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Bacterial isolates of lower respiratory tract infection among subjects with and without hiv from south india

Authors:Kuppamuthu Ramakrishnan1, R.Shenbagarathai*, C.Binuramesh, K.Kavitha , A.Uma, P.Thirumalaikolundusubramanian , R.Rathinasabapati
Int J Biol Med Res. 2018; 9(3): 6438-6440  |  PDF File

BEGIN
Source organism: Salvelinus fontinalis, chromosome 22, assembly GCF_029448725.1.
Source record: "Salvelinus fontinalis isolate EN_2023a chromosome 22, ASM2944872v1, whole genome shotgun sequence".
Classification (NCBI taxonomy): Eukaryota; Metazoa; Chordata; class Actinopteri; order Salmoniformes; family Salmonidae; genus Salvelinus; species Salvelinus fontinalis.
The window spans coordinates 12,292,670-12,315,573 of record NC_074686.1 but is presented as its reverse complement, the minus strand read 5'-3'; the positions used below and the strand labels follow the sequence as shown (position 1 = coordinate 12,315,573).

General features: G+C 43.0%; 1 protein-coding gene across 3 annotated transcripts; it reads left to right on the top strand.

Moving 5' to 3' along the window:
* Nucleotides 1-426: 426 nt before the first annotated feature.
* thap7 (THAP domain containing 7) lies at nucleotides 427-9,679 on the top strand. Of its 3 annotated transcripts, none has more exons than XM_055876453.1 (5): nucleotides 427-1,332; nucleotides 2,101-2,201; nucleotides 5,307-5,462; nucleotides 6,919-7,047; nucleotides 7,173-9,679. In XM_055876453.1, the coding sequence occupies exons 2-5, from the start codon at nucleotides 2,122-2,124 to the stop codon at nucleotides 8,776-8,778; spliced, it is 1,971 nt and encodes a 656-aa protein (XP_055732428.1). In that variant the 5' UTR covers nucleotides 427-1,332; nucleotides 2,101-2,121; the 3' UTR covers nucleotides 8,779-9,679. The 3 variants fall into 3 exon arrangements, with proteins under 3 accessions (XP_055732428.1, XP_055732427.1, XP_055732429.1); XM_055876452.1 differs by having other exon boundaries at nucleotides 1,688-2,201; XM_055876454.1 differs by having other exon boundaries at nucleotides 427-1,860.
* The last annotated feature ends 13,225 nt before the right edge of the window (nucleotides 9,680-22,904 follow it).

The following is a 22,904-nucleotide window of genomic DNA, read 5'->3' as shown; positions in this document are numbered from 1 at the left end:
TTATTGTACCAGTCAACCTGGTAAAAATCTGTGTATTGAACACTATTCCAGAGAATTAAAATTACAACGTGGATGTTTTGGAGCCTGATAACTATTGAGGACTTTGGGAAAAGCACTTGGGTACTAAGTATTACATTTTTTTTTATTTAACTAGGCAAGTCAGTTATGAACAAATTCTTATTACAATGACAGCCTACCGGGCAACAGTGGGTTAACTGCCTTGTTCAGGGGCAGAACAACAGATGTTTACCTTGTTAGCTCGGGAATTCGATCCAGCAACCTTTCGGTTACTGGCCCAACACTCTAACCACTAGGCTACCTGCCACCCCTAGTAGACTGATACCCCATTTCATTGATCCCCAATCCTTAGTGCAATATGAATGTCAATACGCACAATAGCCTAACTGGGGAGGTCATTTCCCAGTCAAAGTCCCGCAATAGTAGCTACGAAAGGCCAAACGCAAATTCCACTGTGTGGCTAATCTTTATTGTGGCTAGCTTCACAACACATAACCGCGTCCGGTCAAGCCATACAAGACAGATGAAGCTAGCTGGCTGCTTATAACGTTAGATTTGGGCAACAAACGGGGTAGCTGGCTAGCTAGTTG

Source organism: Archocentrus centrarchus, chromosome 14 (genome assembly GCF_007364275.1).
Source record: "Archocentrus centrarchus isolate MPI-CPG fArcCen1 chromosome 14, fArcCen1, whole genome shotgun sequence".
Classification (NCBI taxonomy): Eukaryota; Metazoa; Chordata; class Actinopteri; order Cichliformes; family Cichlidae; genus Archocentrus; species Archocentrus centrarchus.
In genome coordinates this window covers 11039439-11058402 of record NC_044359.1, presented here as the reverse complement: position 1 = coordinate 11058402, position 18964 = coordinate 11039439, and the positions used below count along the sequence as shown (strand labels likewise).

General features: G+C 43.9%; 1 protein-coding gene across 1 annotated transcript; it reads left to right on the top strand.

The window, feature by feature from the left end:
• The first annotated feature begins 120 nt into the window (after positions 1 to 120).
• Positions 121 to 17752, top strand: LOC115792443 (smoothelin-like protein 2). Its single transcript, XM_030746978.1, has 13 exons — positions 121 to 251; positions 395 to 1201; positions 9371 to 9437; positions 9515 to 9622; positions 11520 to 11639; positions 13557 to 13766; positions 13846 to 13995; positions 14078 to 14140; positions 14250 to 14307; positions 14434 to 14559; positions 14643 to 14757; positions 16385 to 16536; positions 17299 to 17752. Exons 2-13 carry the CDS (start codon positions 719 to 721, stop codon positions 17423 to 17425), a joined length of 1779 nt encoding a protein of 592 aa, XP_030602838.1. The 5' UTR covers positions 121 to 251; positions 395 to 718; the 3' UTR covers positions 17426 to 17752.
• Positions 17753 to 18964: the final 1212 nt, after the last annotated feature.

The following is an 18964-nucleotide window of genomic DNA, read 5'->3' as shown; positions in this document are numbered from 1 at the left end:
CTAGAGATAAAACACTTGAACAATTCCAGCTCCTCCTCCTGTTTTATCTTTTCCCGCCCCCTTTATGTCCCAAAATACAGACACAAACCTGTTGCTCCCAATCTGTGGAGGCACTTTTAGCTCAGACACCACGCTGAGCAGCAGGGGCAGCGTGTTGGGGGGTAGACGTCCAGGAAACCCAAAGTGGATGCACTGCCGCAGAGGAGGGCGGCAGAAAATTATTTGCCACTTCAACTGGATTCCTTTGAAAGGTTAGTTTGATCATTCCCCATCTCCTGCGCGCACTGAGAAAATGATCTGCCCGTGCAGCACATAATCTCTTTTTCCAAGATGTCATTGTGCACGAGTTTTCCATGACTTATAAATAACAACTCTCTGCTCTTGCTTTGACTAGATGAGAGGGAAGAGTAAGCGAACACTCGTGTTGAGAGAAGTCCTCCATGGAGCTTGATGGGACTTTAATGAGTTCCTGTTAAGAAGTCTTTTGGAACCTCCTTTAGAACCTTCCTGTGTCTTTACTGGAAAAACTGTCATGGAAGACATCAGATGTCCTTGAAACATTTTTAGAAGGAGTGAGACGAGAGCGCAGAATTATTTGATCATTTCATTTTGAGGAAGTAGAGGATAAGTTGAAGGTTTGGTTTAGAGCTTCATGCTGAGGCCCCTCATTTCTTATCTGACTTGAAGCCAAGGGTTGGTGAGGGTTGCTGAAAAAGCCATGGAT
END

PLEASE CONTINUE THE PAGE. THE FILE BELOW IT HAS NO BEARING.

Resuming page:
SUMMARY LRTI is defined as respiratory infection occurring below the cricoid’s cartilage. As HIV positive patients are susceptible to many lower respiratory infections (LRTI). This study aimed at to find out the prevalence and pattern of various bacterial isolates of LRTI among subjects with and without HIV. Expectorated sputum was collected and subjected for microscopic examination. The sputum specimens were inoculated into Blood, MacConkey’s and Nutrient agar. They were evaluated clinically, radiologically and microbiologically. Tuberculosis infection was diagnosed by sputum and its smear growth on Lowenstein-Jensen culture media, among 143 patients, 16 (24.6%) of the 65 HIV positive and 36 (46%) of the 78 HIV negative. Single bacterial infection with Streptococcus pyogens and Staphylococcus aureus were more in HIV+TB+ patients (i.e. 9% and 27.2% respectively) than HIV+TB-. The prevalence of Klebsiella sp. infection was higher (18.9%) among HIV+TB- patients. but HIV-TB- patients failed to show the presence of any such organisms. The occurrence of S.pyogens and S.aureus (16% and 25%) were more among HIV–TB+ patients than HIV-TB- patients (2.2% and 4.5%). Findings suggest that gram-positive bacterial infections were common in TB patients irrespective of HIV status. HIV positives patients were more prone for gram negative bacterial infections.